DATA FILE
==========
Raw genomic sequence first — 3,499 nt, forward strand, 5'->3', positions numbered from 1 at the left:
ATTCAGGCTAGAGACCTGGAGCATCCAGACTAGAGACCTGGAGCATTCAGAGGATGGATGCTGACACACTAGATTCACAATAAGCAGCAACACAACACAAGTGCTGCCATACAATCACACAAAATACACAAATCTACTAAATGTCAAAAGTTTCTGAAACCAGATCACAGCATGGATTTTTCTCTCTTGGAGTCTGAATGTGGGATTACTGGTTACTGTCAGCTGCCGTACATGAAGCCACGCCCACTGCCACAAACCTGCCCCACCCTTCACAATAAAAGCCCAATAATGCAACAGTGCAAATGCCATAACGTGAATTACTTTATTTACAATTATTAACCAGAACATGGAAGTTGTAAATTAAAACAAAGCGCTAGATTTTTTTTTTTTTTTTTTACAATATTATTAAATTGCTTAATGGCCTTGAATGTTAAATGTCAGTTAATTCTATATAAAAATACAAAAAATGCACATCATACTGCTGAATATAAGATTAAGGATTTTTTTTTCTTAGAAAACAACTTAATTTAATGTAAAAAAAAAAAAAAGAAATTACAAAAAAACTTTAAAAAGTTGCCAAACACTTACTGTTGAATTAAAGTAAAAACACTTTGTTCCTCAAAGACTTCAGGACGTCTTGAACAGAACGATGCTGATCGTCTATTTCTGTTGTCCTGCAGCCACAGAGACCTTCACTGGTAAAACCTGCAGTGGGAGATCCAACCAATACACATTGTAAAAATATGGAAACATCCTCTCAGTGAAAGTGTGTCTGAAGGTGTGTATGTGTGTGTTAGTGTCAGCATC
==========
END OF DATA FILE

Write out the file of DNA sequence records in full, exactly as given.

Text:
Raw genomic sequence first — 3,499 nt, forward strand, 5'->3', positions numbered from 1 at the left:
ATTCAGGCTAGAGACCTGGAGCATCCAGACTAGAGACCTGGAGCATTCAGAGGATGGATGCTGACACACTAGATTCACAATAAGCAGCAACACAACACAAGTGCTGCCATACAATCACACAAAATACACAAATCTACTAAATGTCAAAAGTTTCTGAAACCAGATCACAGCATGGATTTTTCTCTCTTGGAGTCTGAATGTGGGATTACTGGTTACTGTCAGCTGCCGTACATGAAGCCACGCCCACTGCCACAAACCTGCCCCACCCTTCACAATAAAAGCCCAATAATGCAACAGTGCAAATGCCATAACGTGAATTACTTTATTTACAATTATTAACCAGAACATGGAAGTTGTAAATTAAAACAAAGCGCTAGATTTTTTTTTTTTTTTTTTACAATATTATTAAATTGCTTAATGGCCTTGAATGTTAAATGTCAGTTAATTCTATATAAAAATACAAAAAATGCACATCATACTGCTGAATATAAGATTAAGGATTTTTTTTTCTTAGAAAACAACTTAATTTAATGTAAAAAAAAAAAAAAGAAATTACAAAAAAACTTTAAAAAGTTGCCAAACACTTACTGTTGAATTAAAGTAAAAACACTTTGTTCCTCAAAGACTTCAGGACGTCTTGAACAGAACGATGCTGATCGTCTATTTCTGTTGTCCTGCAGCCACAGAGACCTTCACTGGTAAAACCTGCAGTGGGAGATCCAACCAATACACATTGTAAAAATATGGAAACATCCTCTCAGTGAAAGTGTGTCTGAAGGTGTGTATGTGTGTGTTAGTGTCAGCATC